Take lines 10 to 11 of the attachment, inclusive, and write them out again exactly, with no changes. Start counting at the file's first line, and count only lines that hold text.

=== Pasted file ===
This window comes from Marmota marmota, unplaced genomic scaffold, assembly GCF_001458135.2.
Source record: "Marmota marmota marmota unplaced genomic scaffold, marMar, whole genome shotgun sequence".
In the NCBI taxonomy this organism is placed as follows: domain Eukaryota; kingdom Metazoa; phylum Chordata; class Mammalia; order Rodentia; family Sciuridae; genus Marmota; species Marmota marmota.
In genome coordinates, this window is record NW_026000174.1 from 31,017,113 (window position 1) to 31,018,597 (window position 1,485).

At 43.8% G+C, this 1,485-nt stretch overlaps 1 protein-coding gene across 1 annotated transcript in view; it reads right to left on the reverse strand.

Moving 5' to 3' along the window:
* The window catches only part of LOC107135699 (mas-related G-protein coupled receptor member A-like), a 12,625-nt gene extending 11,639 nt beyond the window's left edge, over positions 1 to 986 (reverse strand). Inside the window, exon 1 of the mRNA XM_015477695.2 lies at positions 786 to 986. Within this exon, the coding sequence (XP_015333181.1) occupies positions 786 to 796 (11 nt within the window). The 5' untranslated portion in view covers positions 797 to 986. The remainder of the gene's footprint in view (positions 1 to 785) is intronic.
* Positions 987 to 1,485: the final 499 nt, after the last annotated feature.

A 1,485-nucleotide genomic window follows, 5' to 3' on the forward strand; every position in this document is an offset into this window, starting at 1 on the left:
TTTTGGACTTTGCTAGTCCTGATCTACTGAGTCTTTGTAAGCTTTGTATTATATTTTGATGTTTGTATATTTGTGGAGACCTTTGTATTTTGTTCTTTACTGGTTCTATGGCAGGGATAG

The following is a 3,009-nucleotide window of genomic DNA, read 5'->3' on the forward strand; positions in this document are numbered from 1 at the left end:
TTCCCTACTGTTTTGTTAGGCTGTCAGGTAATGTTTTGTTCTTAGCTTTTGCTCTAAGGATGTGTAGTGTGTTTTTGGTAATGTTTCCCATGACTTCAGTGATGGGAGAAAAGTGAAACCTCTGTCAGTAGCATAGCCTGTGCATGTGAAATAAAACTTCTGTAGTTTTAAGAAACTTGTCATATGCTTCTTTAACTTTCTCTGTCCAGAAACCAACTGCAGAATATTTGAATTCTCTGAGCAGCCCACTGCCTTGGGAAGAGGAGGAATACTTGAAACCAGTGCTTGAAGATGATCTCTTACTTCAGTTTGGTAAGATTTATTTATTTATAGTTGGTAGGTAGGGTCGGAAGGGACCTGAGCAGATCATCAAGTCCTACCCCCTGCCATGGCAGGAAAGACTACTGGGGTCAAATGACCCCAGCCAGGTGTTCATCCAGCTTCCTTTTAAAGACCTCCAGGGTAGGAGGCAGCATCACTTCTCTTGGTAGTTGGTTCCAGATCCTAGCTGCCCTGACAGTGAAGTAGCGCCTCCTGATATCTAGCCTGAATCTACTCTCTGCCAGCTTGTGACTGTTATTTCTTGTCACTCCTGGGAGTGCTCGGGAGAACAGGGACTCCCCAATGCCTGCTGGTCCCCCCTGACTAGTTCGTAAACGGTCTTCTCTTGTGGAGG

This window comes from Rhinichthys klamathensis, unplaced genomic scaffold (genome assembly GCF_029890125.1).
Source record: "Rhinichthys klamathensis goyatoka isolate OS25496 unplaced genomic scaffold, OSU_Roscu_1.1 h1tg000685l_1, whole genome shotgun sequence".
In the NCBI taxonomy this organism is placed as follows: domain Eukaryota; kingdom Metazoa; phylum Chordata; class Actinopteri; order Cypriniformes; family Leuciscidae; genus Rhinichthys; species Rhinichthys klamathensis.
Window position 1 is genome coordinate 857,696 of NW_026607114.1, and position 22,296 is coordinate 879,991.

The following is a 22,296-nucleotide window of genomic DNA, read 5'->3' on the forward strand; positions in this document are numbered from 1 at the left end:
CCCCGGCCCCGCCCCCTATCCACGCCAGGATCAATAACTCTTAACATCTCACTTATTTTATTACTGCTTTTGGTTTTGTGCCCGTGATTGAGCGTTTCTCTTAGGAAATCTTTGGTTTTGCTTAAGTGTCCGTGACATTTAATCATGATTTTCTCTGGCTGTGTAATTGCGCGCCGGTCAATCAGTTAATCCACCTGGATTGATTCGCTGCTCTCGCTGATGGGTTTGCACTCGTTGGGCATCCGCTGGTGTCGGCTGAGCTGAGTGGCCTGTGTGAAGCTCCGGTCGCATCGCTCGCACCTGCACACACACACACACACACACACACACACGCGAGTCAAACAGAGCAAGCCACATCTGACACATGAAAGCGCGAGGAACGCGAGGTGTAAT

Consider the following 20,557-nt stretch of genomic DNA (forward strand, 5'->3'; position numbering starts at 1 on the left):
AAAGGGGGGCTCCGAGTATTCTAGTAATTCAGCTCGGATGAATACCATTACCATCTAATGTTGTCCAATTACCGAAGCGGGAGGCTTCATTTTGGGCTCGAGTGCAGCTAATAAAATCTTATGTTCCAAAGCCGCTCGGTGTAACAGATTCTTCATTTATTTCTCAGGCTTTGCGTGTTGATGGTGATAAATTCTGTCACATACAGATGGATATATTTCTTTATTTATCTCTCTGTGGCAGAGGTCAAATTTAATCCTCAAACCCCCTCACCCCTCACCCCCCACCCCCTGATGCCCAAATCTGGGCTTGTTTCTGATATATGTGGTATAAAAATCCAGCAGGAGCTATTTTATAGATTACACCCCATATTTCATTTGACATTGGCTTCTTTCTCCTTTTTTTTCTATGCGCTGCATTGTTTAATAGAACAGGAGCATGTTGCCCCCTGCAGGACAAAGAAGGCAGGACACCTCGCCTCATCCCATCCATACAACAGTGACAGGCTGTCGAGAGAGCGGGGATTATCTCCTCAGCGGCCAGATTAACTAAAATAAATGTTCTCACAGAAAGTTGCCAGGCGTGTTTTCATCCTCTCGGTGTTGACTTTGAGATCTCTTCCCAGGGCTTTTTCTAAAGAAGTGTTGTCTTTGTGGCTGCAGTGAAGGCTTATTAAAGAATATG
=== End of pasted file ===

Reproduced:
TTTTGGACTTTGCTAGTCCTGATCTACTGAGTCTTTGTAAGCTTTGTATTATATTTTGATGTTTGTATATTTGTGGAGACCTTTGTATTTTGTTCTTTACTGGTTCTATGGCAGGGATAG

The following is a 3,009-nucleotide window of genomic DNA, read 5'->3' on the forward strand; positions in this document are numbered from 1 at the left end: